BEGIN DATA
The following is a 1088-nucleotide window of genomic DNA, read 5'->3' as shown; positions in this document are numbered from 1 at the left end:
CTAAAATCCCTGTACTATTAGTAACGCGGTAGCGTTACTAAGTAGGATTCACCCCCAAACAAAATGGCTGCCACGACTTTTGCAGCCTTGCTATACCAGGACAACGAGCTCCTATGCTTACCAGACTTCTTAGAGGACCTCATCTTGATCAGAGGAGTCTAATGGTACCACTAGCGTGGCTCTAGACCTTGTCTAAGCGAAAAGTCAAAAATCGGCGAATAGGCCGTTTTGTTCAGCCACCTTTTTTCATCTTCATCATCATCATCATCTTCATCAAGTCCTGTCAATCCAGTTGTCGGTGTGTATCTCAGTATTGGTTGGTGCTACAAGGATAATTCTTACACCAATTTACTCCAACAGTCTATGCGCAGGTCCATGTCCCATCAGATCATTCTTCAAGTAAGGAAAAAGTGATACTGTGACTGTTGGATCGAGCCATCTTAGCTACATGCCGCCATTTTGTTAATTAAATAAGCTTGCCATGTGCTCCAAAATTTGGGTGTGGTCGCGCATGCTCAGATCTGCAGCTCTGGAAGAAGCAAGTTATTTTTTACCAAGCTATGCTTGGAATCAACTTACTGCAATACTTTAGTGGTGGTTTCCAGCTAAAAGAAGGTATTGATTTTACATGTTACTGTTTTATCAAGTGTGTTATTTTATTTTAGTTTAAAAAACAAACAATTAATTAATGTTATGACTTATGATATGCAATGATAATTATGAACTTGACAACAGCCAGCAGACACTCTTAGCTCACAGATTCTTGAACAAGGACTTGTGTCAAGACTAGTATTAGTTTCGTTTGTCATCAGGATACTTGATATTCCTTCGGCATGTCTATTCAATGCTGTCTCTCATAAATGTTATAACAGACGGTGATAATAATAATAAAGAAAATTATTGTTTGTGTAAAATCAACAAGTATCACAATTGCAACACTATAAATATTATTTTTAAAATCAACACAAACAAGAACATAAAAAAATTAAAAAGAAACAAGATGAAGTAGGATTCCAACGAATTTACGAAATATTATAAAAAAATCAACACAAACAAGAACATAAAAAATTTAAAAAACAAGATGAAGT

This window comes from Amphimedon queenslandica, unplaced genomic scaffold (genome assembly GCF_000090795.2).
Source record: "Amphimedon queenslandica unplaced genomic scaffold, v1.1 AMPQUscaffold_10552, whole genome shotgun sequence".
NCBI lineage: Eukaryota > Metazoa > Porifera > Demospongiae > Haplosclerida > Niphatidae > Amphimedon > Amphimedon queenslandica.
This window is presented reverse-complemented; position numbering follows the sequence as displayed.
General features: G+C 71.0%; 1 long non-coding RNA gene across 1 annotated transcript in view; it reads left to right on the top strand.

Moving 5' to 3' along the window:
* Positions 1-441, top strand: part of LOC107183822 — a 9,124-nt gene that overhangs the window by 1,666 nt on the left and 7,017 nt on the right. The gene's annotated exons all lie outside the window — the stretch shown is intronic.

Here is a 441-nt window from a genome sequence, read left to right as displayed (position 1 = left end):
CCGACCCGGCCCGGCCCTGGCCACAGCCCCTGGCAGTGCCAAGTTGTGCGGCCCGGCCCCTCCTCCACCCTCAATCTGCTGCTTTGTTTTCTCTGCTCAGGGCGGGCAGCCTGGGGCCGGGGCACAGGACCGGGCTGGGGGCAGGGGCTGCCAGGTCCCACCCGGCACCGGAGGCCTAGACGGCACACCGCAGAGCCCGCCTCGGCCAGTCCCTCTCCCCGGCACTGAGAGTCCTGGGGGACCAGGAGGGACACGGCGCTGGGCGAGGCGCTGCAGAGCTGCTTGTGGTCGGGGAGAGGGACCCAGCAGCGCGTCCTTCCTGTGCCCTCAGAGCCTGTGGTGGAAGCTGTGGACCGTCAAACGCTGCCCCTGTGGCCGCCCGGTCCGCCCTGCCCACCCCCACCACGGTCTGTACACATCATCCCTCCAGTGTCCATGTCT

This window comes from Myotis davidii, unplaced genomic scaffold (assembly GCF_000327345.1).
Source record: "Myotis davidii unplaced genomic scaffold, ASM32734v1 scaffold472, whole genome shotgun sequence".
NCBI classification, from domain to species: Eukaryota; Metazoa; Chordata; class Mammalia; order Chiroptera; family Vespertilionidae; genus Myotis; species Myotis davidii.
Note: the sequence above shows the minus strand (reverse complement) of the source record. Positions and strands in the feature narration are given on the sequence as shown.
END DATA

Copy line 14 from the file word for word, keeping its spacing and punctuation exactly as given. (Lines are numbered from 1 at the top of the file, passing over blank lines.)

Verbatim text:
NCBI classification, from domain to species: Eukaryota; Metazoa; Chordata; class Mammalia; order Chiroptera; family Vespertilionidae; genus Myotis; species Myotis davidii.